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Virgin Mobile - Run Wycelf Run (cinema version)

Company: Virgin Group
    View Company Scorecard | Contact Company
Brand: Virgin Mobile
Ad Title: Run Wycelf Run (cinema version)
Business Category: Telecommunications
Media Outlets: Cinema
Country: United Kingdom
Region: North America, Europe
Agency: Y&R
Year: 2002
Target: Mainstream
Ad Spotter: Chris Cooper
Company: Virgin Group
    View Company Scorecard | Contact Company
Brand: Virgin Mobile
Ad Title: Run Wycelf Run (cinema version)
Business Category: Telecommunications
Media Outlets: Cinema
Country: United Kingdom
Region: North America, Europe
Agency: Y&R
Year: 2002
Target: Mainstream
Ad Spotter: Chris Cooper
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Cell phone brand Virgin Mobile's ad features Haitian-American musician Wyclef Jean, who is arrested by a Southern U.S. sheriff and thrown into prison. As the inmates shower together, an enormous prisoner tells Jean to pick up a bar of soap on the floor -- a reference to prison rape.

When it was just a few weeks old, the ad registered a few negative comments to the ITC -- something a Virgin Mobile spokesman jokingly refers to as "poor performance."

Other ad references to predatory gay men and male rape have already made appearances this year in the U.S. for 7Up, Saturn and IKEA.

Virgin spokesman Steven Day dismisses the soap joke as just a "nominal gay reference" and isn't worried about gay backlash. "We've used a fair amount of overt gay imagery. We're generally well received in the gay community and we don't treat minorities as minorities." He says the ad was put through focus groups that included gay people "to make sure the sensitivities were okay. And we had some gay people working on it too."

Day explains, "A lot of our ads are edgy and follow in the tradition of Virgin. The Virgin brand is about humor. But our aim is not to shock, it is to get a smile.""

With its phone service introduced to the U.S., over the summer, Virgin Mobile is running another gay-themed commercial on MTV, which parodies a 1950s-era instructional films and shows how not to react when someone gives you a phone -- two men hug and one grabs the other's rear, then a shrill buzzer sounds and a red "No!" appears on screen.

Virgin Mobile also recently carried a billboard ad in the UK featuring two soldiers holding hands, about the time England began allowing openly gay soldiers to serve.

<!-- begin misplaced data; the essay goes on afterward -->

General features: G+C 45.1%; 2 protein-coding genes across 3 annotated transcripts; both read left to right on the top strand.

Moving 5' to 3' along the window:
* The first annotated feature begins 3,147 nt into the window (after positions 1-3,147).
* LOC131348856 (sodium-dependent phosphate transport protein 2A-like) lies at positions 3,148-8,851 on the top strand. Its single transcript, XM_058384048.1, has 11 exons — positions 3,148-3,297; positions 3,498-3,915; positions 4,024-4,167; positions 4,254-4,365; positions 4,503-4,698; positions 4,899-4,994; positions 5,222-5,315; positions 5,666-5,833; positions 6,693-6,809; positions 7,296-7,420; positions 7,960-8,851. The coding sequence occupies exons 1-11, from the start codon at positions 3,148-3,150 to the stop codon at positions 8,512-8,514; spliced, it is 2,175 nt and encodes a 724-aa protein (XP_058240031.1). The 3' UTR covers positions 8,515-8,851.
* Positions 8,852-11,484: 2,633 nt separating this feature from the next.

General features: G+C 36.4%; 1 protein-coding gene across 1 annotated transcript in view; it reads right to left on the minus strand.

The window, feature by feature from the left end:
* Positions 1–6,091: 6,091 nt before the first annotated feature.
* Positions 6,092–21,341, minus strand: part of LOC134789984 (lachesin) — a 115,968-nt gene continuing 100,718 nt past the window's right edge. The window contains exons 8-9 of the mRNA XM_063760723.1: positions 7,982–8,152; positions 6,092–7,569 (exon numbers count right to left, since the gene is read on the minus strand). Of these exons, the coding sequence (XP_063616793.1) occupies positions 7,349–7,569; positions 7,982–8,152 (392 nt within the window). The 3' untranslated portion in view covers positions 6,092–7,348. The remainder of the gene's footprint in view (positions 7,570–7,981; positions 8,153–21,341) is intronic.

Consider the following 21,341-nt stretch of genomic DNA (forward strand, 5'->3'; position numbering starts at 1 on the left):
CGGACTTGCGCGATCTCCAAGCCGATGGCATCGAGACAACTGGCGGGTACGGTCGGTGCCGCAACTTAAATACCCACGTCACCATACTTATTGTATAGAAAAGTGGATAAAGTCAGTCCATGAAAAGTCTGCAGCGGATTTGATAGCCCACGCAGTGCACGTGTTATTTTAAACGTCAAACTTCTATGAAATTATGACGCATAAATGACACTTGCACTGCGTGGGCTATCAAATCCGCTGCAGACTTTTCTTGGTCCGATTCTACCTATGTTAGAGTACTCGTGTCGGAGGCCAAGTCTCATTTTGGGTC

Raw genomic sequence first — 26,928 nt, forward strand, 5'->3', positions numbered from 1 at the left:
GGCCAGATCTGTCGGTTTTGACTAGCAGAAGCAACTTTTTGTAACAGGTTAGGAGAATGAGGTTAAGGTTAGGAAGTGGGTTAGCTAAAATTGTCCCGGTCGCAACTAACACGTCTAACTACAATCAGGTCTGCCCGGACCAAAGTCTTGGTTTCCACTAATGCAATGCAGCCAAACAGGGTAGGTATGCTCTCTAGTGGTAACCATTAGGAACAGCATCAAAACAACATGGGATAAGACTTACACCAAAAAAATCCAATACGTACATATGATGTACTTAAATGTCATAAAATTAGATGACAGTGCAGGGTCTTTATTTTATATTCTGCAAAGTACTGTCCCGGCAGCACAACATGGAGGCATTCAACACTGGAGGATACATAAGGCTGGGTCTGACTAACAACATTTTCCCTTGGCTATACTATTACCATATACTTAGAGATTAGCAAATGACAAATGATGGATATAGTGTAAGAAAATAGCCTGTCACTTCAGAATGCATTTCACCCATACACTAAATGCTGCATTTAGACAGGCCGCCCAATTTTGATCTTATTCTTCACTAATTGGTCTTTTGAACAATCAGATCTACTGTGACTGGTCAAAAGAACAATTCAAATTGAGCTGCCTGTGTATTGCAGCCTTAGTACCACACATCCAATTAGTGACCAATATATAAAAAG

"We would argue that the debate about homosexuality (in advertising) has moved on," says Day at Virgin Mobile. In fact, he adds, "To not allow a homosexual reference for humor is giving it special preference. We think people are grown enough to see it as a joke and not homophobic or racist,"

The Virgin Group brand empire has a long history of leveraging gay themes in ads as well as seeking the gay market. Directed by brash British billionaire Richard Branson, Virgin Atlantic Airways was the first airline to target gays in the U.S. in 1994, and Virgin Cola brought the first same-sex kiss commercial to America in 1998.

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Richard Parsons , Decatur, GA
Virgin Mobile is awful, so it's no shocker that their ads would be so as well. Yeah, this one is just as bad as it is wrong.
John B. , Tampa
I think you're being over sensitive. I'm very out and I don't think there was anything there offensive. It's a prison, for pete's sake. It was a comment about prison life rather then a comment about gay men.

Dan Cheek , Ashland, KY
Rape is never funny and depicting gay men as predatory is a mistaken stereotype to be DIScouraged, not encouraged even for profit.

Tom Lewis , Knoxville, TN
Get Over It! I am so sick of the hyper-sensitive, psychotically politically correct instigating "debate" over nothing. I am a completely out gay man in my mid 30's and I see nothing wrong with this ad. I actually find it humorous, ostensibly the goal of the writers. I sincerely hope, as is stated in the article, "that the debate about homosexuality has moved on." While image and perception are important aspects of acceptance and inclusion, isn't it more important to focus on issues of substance rather than whining about the possible response of the polarized extremes, the bible-thumping fundamentalist right or the ultra politically correct left. Gay men are known and revered for their caustic, intelligent wit, of which this ad is only a mild example.

Richard Phillips , Hollywood, CA
I would like to offer the following challenge to Mr. Steven Day, Yahoo, Virgin and all the others involved in the "creative" process of bringing this ad to life: recast it, but this time use a man and woman! Please let Yahoo, Virgin and all the rest know that RAPE is NOT "gay themed!" Rape is not sexual; be it involving same-sex persons or otherwise. These ads are both in "jaw-dropping" bad taste! By-the-way, just who were these so-called "focus" groups that the Virgin ad campaign people seem so proud of? Surely there must have been at least one sensible person present who could have/should have/would have pointed out the rather STRANGE "customer" demo-graphics this ad seems directed toward. Now I can take a joke as well as the next person, but you know, I hardly ever see my RATIONAL, DOWN-TO-EARTH point of view reflected in MOST of these multi-million dollar advertising campaigns, which seek to use humor to sell goods and services in today's market place. What I generally see is a great deal of tacky commercials, wallowing in remarkable levels of plain old BAD TASTE! I would love to have just five minutes with one of these highly paid advertising people; he or she would get an enlightening earful.